Vauxhall Insignia Review 2023 | Top Gear
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Monday 25th September
Car Review

Vauxhall Insignia review

£20,220 - £34,125
Published: 12 Feb 2021
Ticks every cost-effective box, and quite refined. Still tricky to be enthusiastic about, though

Good stuff

Quiet, refined and comfortable. Good looking and decent value

Bad stuff

Boring - we're struggling to remember what it’s like to drive. Plus the estate is dead and there's no PHEV for company car drivers


What is it?

The Insignia is Vauxhall’s player in the family saloon game. It’s been around for a while – the original landed in 2008 to replace the Vectra, which in turn replaced the Cavalier. This second-gen model – called the Insignia Grand Sport when it was launched, but now back to Insignia – arrived in 2017 and was last updated with all the usual facelift fayre in early 2021.

It’s sized with the Mercedes E-Class and BMW 5 Series in mind, because Vauxhall sees the premium brands eating into its territory and has decided to quite literally pick on someone its own size. Which is why it’s swelled by 55mm in overall length and a whopping 92mm in wheelbase versus the first-gen Insignia. The competition includes Skoda’s Superb, the VW Passat, Peugeot 508, aging Ford Mondeo and, more worrying for Vauxhall, the BMW 3 Series, Audi A4, Merc C-Class and a huge variety of crossovers/SUVs.

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There’s a choice of two petrol and two diesel engines and, depending on which motor you go for, an eight or NINE-speed auto, or six-speed manual gearbox. The top-spec GSI gets all-wheel drive and adaptive damping. With 227bhp it’s nothing like as mad as the VXRs of old, and it’s hardly an out-and-out performance car, but even so it’s still nice to see Vauxhall taking the time and effort to try a fast(ish) version.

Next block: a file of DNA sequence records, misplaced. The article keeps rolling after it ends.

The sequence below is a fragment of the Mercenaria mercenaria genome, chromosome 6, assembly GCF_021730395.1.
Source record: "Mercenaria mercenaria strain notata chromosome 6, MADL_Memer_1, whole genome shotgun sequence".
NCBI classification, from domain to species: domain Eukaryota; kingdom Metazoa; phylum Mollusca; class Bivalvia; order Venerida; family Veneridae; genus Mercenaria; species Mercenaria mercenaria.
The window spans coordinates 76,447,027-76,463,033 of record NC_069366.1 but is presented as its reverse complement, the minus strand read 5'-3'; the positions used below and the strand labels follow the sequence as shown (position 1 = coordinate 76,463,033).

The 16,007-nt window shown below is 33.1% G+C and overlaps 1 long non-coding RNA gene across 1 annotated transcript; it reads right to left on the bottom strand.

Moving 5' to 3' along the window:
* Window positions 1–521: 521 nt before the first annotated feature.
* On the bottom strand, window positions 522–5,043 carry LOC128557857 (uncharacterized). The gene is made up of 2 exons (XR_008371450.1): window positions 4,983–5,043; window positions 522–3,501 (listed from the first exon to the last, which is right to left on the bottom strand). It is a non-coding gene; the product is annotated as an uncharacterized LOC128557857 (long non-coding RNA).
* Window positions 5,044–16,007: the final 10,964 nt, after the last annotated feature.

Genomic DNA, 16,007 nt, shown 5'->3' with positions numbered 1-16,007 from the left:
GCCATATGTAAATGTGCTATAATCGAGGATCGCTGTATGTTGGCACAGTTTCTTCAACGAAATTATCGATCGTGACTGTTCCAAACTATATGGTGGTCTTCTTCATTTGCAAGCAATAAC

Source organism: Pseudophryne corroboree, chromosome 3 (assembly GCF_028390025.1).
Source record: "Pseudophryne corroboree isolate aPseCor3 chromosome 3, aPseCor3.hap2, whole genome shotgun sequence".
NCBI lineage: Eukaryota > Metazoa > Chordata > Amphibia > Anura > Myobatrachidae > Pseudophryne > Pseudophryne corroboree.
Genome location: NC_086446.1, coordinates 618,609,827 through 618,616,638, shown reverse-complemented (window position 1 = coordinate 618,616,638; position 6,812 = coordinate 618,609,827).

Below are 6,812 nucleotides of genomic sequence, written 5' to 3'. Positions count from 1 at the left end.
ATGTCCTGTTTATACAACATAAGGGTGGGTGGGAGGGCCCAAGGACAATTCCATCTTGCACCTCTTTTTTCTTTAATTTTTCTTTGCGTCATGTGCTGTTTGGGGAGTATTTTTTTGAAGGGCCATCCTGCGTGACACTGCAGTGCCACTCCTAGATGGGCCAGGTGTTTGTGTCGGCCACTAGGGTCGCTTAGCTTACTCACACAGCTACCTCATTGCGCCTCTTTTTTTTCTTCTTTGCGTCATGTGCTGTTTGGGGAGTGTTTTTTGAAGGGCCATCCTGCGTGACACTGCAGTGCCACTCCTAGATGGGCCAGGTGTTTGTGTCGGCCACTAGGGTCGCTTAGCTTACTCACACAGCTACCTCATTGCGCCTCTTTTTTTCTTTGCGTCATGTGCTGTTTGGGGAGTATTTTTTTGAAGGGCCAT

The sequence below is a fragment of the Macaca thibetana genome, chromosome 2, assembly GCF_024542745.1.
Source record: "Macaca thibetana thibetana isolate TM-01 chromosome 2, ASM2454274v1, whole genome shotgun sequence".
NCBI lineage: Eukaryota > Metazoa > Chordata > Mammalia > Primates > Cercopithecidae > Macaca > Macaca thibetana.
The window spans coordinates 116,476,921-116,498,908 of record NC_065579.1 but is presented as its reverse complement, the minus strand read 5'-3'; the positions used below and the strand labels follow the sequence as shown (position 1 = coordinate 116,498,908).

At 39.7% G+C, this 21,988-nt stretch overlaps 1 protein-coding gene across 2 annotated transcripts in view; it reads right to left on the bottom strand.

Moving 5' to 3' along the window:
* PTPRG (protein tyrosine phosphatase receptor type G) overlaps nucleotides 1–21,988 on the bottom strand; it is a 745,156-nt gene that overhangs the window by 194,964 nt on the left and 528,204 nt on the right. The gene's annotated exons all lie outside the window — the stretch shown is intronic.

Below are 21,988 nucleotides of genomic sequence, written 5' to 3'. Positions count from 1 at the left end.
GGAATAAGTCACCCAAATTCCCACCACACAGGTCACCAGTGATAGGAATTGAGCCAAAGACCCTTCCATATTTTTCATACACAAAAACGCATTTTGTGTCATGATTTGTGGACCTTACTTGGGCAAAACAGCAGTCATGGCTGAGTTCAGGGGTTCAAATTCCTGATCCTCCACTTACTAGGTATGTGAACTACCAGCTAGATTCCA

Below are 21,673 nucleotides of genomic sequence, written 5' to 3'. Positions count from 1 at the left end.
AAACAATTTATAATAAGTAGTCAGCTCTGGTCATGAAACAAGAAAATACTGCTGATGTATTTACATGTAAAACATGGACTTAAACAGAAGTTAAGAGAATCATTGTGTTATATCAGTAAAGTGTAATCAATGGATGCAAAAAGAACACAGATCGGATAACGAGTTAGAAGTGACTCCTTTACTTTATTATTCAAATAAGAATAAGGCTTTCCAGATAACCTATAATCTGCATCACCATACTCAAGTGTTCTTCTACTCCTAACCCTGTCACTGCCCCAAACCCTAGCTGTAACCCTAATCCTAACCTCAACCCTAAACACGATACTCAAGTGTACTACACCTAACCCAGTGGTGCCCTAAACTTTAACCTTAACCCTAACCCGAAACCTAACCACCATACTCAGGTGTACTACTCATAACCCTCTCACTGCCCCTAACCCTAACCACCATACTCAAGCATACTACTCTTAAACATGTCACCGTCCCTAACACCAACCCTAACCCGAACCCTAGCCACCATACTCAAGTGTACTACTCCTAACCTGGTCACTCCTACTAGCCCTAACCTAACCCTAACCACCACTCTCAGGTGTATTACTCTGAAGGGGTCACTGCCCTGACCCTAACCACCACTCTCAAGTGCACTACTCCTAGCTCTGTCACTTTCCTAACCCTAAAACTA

Once upon a time you could have an Insignia estate, badged as a Sport Tourer, or a more rufty-tufty Audi Allroad-esque Country Tourer version. But no more – now the only available bodystyle is the hatchback-ed saloon pictured and driven here.

Inside the Insignia has a reasonably snappy touchscreen for navigation, radio, media and car set-up functions, and a bijou bank of switches for the climate control (props to Vauxhall for not trying to integrate these into the touchscreen, which is small by modern standards).

The instruments are part-screen to cram in more info, (even a battery voltmeter, weirdly) and you can spec a pin-sharp head-up display. It’s all an effort to come across more premium, because in 2021, Vauxhall has a tougher job fighting off Audi A4s and BMW 3 Series’ than it does tackling Ford Mondeos. Isn’t life unfair?

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Our choice from the range

What's the verdict?

Ticks every cost-effective box, and quite refined. Still tricky to be enthusiastic about, though

Overall the Insignia is a pleasant, easy-going car that majors on ease of use rather than anything particularly memorable. It’s a comfortable cruiser and quiet both in wind and road noise, and the 2.0-litre petrol is quiet, refined and relatively pacey.

But there’s nothing for anyone who’s actually interested in cars here. The Insignia is a car designed to hit the right numbers, by and for people for whom nothing else but box-ticking transport matters. 

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